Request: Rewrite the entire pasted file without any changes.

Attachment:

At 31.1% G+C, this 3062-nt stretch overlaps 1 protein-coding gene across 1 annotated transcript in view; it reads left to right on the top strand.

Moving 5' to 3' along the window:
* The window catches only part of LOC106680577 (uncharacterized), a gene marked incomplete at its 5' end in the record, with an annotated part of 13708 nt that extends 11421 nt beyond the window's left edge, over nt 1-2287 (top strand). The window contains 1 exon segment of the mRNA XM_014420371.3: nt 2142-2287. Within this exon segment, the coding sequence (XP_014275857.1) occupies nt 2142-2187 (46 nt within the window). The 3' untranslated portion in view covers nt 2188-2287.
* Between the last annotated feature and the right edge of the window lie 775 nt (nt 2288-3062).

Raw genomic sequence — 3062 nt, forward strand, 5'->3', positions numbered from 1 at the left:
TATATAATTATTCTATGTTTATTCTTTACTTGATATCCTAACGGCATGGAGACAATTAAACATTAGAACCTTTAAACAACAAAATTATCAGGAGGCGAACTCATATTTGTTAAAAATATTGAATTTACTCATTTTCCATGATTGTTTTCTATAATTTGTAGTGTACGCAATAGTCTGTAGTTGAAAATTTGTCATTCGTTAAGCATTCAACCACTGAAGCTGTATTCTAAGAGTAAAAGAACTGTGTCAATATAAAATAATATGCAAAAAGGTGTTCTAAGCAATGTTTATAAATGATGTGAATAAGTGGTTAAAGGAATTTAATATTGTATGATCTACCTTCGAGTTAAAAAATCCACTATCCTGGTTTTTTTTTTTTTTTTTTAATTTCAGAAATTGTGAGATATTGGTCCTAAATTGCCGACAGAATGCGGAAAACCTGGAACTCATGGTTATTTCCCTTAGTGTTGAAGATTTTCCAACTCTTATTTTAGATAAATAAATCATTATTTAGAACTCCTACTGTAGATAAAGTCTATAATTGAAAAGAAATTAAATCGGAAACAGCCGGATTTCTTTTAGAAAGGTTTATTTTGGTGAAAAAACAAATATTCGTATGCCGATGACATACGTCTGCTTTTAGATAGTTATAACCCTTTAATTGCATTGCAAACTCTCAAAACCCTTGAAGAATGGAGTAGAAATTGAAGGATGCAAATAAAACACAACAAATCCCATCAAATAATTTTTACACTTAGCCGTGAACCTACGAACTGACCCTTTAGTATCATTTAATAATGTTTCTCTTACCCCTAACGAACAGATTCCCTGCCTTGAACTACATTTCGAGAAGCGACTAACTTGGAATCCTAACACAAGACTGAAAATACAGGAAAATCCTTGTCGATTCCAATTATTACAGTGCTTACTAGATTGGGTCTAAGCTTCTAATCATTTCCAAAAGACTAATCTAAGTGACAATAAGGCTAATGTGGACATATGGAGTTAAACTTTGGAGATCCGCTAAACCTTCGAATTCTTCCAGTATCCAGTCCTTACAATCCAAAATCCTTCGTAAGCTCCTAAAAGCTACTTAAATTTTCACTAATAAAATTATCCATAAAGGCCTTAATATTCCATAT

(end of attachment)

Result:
At 31.1% G+C, this 3062-nt stretch overlaps 1 protein-coding gene across 1 annotated transcript in view; it reads left to right on the top strand.

Moving 5' to 3' along the window:
* The window catches only part of LOC106680577 (uncharacterized), a gene marked incomplete at its 5' end in the record, with an annotated part of 13708 nt that extends 11421 nt beyond the window's left edge, over nt 1-2287 (top strand). The window contains 1 exon segment of the mRNA XM_014420371.3: nt 2142-2287. Within this exon segment, the coding sequence (XP_014275857.1) occupies nt 2142-2187 (46 nt within the window). The 3' untranslated portion in view covers nt 2188-2287.
* Between the last annotated feature and the right edge of the window lie 775 nt (nt 2288-3062).

Raw genomic sequence — 3062 nt, forward strand, 5'->3', positions numbered from 1 at the left:
TATATAATTATTCTATGTTTATTCTTTACTTGATATCCTAACGGCATGGAGACAATTAAACATTAGAACCTTTAAACAACAAAATTATCAGGAGGCGAACTCATATTTGTTAAAAATATTGAATTTACTCATTTTCCATGATTGTTTTCTATAATTTGTAGTGTACGCAATAGTCTGTAGTTGAAAATTTGTCATTCGTTAAGCATTCAACCACTGAAGCTGTATTCTAAGAGTAAAAGAACTGTGTCAATATAAAATAATATGCAAAAAGGTGTTCTAAGCAATGTTTATAAATGATGTGAATAAGTGGTTAAAGGAATTTAATATTGTATGATCTACCTTCGAGTTAAAAAATCCACTATCCTGGTTTTTTTTTTTTTTTTTTAATTTCAGAAATTGTGAGATATTGGTCCTAAATTGCCGACAGAATGCGGAAAACCTGGAACTCATGGTTATTTCCCTTAGTGTTGAAGATTTTCCAACTCTTATTTTAGATAAATAAATCATTATTTAGAACTCCTACTGTAGATAAAGTCTATAATTGAAAAGAAATTAAATCGGAAACAGCCGGATTTCTTTTAGAAAGGTTTATTTTGGTGAAAAAACAAATATTCGTATGCCGATGACATACGTCTGCTTTTAGATAGTTATAACCCTTTAATTGCATTGCAAACTCTCAAAACCCTTGAAGAATGGAGTAGAAATTGAAGGATGCAAATAAAACACAACAAATCCCATCAAATAATTTTTACACTTAGCCGTGAACCTACGAACTGACCCTTTAGTATCATTTAATAATGTTTCTCTTACCCCTAACGAACAGATTCCCTGCCTTGAACTACATTTCGAGAAGCGACTAACTTGGAATCCTAACACAAGACTGAAAATACAGGAAAATCCTTGTCGATTCCAATTATTACAGTGCTTACTAGATTGGGTCTAAGCTTCTAATCATTTCCAAAAGACTAATCTAAGTGACAATAAGGCTAATGTGGACATATGGAGTTAAACTTTGGAGATCCGCTAAACCTTCGAATTCTTCCAGTATCCAGTCCTTACAATCCAAAATCCTTCGTAAGCTCCTAAAAGCTACTTAAATTTTCACTAATAAAATTATCCATAAAGGCCTTAATATTCCATAT